Oh, yes, you are right about this.

Since the days of Richard Hooker in the 1590's, Anglicans have been much into the Church Fathers, in a way similar to the patristic theology of the Eastern Orthodox churches. The old Anglican highchurchmen of the 17th and 18th centuries were theologically considerably more close to Eastern Orthodoxy than to either Roman Catholicism or Mainland Protestantism. It is a very noticeable feature in the works of Herbert Thorndike (1598-1672), John Johnson (1672-1725), George Hickes (1642-1715), Jeremy Collier (1650-1726), Thomas Brett (1667-1743), Thomas Deacon (1697-1753), Thomas Rattray (1684-1743), William Falconer (1707-1784) and Robert Forbes (1708-1775).

The theological reflection of these writers caused the Scottish Episcopal Church and the American Episcopal Church to, in the 18th century, adopt forms for the Eucharist which contains epiclesises (invocation of the Holy Spirit) over the communion bread and the chalice in a similar way to the Eastern Orthodox liturgies. It is also alleged that Lancelot Andrewes of Winchester (1555-1626) and Thomas Wilson of Sodor and Man (1663-1755) prayed the Epiclesis silently when they used the (epiclesis-lacking) English Book of Common Prayer.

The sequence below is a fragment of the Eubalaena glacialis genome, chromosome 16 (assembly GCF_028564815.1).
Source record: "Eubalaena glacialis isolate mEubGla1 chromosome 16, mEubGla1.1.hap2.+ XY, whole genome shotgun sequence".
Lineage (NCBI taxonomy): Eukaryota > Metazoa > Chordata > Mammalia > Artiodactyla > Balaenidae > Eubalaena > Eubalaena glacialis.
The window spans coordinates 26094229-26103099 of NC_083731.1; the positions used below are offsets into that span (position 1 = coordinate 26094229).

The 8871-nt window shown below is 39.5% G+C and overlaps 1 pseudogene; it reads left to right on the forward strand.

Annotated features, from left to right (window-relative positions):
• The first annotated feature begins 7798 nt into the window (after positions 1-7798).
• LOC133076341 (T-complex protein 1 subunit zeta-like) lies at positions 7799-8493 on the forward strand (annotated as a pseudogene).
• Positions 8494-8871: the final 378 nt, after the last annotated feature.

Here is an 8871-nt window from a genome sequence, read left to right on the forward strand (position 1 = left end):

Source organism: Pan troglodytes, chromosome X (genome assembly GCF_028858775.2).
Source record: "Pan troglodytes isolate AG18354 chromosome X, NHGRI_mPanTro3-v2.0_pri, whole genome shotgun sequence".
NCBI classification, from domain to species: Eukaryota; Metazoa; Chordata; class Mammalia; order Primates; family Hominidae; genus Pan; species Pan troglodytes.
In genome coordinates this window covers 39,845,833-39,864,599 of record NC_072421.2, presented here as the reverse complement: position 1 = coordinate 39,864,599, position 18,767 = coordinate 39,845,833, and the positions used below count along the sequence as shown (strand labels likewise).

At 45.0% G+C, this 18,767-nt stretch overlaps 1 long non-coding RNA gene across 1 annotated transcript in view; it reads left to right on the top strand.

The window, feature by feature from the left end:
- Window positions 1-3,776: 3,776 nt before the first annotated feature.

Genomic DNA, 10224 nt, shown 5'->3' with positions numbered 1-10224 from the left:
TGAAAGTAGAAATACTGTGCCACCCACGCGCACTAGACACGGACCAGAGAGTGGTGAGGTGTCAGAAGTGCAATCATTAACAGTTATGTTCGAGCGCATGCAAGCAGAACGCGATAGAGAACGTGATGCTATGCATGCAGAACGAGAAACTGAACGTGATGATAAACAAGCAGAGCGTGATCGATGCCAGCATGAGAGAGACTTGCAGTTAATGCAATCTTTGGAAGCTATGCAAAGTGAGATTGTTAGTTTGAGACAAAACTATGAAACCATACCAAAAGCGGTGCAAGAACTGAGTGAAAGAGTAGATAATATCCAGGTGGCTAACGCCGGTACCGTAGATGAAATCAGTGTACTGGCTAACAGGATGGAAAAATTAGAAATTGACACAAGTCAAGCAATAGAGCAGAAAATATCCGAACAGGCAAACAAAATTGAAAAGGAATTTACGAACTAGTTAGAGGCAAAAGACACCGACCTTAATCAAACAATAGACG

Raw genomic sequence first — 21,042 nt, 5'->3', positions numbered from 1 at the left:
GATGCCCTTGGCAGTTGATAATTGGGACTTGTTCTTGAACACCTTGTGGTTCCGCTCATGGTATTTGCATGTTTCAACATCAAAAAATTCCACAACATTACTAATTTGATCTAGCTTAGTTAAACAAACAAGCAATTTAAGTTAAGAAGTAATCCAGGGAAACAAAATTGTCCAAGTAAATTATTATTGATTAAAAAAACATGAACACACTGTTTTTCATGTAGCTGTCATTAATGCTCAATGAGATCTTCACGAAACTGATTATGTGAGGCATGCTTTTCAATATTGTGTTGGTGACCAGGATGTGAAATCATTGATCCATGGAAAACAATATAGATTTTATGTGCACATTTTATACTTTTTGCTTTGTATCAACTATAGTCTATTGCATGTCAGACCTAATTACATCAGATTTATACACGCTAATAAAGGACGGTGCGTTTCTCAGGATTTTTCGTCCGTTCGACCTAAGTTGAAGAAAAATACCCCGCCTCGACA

Interesting, I didn't know that about Anglican high churchmen post-Hooker to be closer to Eastern Orthodox Churches. I'm actually a student at a high Anglican theological college, and I'm starting a course on the early church fathers this term. Most of my classmates are postulants for the priesthood, but for obvious reasons I don't think that's my calling ;).